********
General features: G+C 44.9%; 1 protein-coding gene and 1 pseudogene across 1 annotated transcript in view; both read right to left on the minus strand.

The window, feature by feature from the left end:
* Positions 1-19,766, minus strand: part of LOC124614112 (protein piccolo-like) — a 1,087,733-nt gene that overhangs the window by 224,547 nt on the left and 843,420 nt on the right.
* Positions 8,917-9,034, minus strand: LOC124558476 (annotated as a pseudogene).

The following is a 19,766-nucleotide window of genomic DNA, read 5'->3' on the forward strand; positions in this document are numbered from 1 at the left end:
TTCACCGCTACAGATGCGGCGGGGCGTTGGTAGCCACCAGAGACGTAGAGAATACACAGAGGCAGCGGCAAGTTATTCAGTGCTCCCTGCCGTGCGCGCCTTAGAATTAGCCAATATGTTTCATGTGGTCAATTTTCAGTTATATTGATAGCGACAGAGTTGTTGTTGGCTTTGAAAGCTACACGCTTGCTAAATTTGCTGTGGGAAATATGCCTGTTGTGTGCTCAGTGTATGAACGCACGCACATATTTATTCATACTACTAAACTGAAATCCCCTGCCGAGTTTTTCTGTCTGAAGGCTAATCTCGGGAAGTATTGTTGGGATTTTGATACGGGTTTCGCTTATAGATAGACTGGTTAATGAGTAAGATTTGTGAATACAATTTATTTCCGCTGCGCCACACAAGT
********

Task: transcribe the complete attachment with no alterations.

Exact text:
General features: G+C 44.9%; 1 protein-coding gene and 1 pseudogene across 1 annotated transcript in view; both read right to left on the minus strand.

The window, feature by feature from the left end:
* Positions 1-19,766, minus strand: part of LOC124614112 (protein piccolo-like) — a 1,087,733-nt gene that overhangs the window by 224,547 nt on the left and 843,420 nt on the right.
* Positions 8,917-9,034, minus strand: LOC124558476 (annotated as a pseudogene).

The following is a 19,766-nucleotide window of genomic DNA, read 5'->3' on the forward strand; positions in this document are numbered from 1 at the left end:
TTCACCGCTACAGATGCGGCGGGGCGTTGGTAGCCACCAGAGACGTAGAGAATACACAGAGGCAGCGGCAAGTTATTCAGTGCTCCCTGCCGTGCGCGCCTTAGAATTAGCCAATATGTTTCATGTGGTCAATTTTCAGTTATATTGATAGCGACAGAGTTGTTGTTGGCTTTGAAAGCTACACGCTTGCTAAATTTGCTGTGGGAAATATGCCTGTTGTGTGCTCAGTGTATGAACGCACGCACATATTTATTCATACTACTAAACTGAAATCCCCTGCCGAGTTTTTCTGTCTGAAGGCTAATCTCGGGAAGTATTGTTGGGATTTTGATACGGGTTTCGCTTATAGATAGACTGGTTAATGAGTAAGATTTGTGAATACAATTTATTTCCGCTGCGCCACACAAGT